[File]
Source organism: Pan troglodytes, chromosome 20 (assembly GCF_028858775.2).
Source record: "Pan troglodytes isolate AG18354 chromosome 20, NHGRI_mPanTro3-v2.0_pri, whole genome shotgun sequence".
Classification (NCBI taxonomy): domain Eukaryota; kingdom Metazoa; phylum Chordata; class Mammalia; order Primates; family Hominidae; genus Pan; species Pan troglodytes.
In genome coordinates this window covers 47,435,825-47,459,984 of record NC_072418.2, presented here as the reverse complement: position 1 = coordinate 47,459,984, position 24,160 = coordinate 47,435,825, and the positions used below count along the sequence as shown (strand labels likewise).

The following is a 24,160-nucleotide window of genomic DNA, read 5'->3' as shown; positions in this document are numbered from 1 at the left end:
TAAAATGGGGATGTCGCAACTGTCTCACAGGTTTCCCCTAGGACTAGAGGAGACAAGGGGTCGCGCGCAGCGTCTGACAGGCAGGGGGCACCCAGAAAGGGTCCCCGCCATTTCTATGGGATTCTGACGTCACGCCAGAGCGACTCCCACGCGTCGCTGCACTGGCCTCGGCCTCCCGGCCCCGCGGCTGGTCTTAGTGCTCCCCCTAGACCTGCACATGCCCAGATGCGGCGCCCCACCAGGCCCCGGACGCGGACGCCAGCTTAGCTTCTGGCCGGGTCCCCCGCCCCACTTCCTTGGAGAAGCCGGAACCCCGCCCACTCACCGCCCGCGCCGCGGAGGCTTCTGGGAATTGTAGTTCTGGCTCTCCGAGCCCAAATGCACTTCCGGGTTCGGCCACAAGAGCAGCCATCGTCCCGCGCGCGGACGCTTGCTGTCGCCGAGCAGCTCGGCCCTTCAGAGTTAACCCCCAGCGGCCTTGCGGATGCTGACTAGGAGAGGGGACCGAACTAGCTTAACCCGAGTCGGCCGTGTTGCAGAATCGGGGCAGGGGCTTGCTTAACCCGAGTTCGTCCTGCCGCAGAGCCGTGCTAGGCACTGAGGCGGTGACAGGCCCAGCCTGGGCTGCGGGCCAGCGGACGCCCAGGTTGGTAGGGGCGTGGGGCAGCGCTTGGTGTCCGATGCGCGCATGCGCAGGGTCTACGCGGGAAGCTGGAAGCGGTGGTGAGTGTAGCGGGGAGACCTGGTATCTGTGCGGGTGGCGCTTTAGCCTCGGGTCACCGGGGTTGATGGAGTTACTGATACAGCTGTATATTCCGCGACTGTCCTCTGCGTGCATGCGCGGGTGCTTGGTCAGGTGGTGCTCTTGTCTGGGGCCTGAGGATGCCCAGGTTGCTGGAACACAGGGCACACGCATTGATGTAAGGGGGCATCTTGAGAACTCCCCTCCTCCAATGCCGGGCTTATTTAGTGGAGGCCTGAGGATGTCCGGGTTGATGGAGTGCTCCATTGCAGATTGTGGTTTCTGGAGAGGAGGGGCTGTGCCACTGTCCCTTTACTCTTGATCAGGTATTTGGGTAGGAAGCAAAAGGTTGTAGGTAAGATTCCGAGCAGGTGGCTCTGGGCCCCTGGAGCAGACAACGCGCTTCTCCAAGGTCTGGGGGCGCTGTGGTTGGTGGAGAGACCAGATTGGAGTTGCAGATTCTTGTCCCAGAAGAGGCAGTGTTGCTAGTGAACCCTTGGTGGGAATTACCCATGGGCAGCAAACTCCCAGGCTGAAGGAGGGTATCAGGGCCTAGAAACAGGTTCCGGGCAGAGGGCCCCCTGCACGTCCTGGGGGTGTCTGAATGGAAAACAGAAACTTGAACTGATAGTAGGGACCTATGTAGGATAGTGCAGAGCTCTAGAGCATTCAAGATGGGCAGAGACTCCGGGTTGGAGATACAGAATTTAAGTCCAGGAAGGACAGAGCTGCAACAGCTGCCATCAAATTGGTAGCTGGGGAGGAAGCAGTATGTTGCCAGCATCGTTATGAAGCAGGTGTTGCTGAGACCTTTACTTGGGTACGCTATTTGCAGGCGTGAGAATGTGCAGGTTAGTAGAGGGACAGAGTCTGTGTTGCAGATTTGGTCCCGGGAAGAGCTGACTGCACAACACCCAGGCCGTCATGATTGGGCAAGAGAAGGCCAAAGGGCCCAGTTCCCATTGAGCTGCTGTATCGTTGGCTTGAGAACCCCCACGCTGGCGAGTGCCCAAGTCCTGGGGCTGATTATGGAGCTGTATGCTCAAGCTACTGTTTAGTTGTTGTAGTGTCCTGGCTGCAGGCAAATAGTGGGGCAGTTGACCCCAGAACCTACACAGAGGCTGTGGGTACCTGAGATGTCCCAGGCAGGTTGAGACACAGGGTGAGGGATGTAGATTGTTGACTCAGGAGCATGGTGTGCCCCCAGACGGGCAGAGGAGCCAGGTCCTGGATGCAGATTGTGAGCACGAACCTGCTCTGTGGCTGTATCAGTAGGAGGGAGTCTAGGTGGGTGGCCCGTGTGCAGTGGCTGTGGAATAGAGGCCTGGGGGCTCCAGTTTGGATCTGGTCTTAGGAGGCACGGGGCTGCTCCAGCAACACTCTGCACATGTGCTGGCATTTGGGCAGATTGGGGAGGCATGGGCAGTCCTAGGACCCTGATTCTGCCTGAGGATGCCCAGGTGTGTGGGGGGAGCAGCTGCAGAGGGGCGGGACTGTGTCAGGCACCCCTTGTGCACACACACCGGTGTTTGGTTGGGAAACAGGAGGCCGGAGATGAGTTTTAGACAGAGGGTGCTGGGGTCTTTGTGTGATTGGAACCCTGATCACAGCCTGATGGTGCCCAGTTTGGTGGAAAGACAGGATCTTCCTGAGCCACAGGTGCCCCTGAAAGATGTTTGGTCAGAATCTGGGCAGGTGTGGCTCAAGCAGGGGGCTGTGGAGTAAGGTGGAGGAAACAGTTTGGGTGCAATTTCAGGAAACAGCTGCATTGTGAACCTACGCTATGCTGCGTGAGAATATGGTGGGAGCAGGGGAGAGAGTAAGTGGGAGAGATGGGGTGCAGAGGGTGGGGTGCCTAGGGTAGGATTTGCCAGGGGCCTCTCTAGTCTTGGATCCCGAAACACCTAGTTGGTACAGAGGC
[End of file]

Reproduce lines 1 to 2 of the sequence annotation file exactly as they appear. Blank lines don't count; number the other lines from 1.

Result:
Source organism: Pan troglodytes, chromosome 20 (assembly GCF_028858775.2).
Source record: "Pan troglodytes isolate AG18354 chromosome 20, NHGRI_mPanTro3-v2.0_pri, whole genome shotgun sequence".